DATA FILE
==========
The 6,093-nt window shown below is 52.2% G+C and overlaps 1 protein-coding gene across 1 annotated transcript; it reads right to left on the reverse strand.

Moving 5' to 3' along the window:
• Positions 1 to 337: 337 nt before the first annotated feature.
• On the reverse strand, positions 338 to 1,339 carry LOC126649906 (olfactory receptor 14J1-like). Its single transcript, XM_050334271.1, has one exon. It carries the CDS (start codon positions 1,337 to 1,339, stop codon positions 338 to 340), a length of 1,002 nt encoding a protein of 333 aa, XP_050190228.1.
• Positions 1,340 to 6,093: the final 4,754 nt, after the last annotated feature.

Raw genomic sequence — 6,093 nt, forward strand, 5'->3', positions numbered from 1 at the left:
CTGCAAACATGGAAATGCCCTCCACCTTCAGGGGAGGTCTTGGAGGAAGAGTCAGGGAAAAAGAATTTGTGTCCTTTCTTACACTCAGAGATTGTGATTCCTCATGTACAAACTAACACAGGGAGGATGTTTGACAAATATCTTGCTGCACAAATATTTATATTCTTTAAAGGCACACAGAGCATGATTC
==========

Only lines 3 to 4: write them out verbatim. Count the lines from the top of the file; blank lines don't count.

• Positions 1 to 337: 337 nt before the first annotated feature.
• On the reverse strand, positions 338 to 1,339 carry LOC126649906 (olfactory receptor 14J1-like). Its single transcript, XM_050334271.1, has one exon. It carries the CDS (start codon positions 1,337 to 1,339, stop codon positions 338 to 340), a length of 1,002 nt encoding a protein of 333 aa, XP_050190228.1.